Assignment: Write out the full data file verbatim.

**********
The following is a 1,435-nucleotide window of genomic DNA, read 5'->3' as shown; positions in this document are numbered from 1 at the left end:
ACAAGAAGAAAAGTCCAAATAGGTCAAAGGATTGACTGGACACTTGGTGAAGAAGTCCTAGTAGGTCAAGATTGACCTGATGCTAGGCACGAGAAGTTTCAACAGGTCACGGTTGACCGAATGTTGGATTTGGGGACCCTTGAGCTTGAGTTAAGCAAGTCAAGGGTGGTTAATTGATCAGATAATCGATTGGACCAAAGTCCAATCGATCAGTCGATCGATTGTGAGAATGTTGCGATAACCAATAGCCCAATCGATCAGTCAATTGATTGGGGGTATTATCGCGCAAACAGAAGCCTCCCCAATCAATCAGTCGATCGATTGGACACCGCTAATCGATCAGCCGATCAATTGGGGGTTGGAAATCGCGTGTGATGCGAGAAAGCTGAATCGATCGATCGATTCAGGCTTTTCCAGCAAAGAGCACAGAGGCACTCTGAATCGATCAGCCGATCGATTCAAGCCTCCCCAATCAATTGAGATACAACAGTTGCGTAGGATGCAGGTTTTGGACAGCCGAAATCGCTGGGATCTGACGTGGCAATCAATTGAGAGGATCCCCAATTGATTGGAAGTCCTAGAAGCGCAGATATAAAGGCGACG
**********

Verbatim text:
The following is a 1,435-nucleotide window of genomic DNA, read 5'->3' as shown; positions in this document are numbered from 1 at the left end:
ACAAGAAGAAAAGTCCAAATAGGTCAAAGGATTGACTGGACACTTGGTGAAGAAGTCCTAGTAGGTCAAGATTGACCTGATGCTAGGCACGAGAAGTTTCAACAGGTCACGGTTGACCGAATGTTGGATTTGGGGACCCTTGAGCTTGAGTTAAGCAAGTCAAGGGTGGTTAATTGATCAGATAATCGATTGGACCAAAGTCCAATCGATCAGTCGATCGATTGTGAGAATGTTGCGATAACCAATAGCCCAATCGATCAGTCAATTGATTGGGGGTATTATCGCGCAAACAGAAGCCTCCCCAATCAATCAGTCGATCGATTGGACACCGCTAATCGATCAGCCGATCAATTGGGGGTTGGAAATCGCGTGTGATGCGAGAAAGCTGAATCGATCGATCGATTCAGGCTTTTCCAGCAAAGAGCACAGAGGCACTCTGAATCGATCAGCCGATCGATTCAAGCCTCCCCAATCAATTGAGATACAACAGTTGCGTAGGATGCAGGTTTTGGACAGCCGAAATCGCTGGGATCTGACGTGGCAATCAATTGAGAGGATCCCCAATTGATTGGAAGTCCTAGAAGCGCAGATATAAAGGCGACG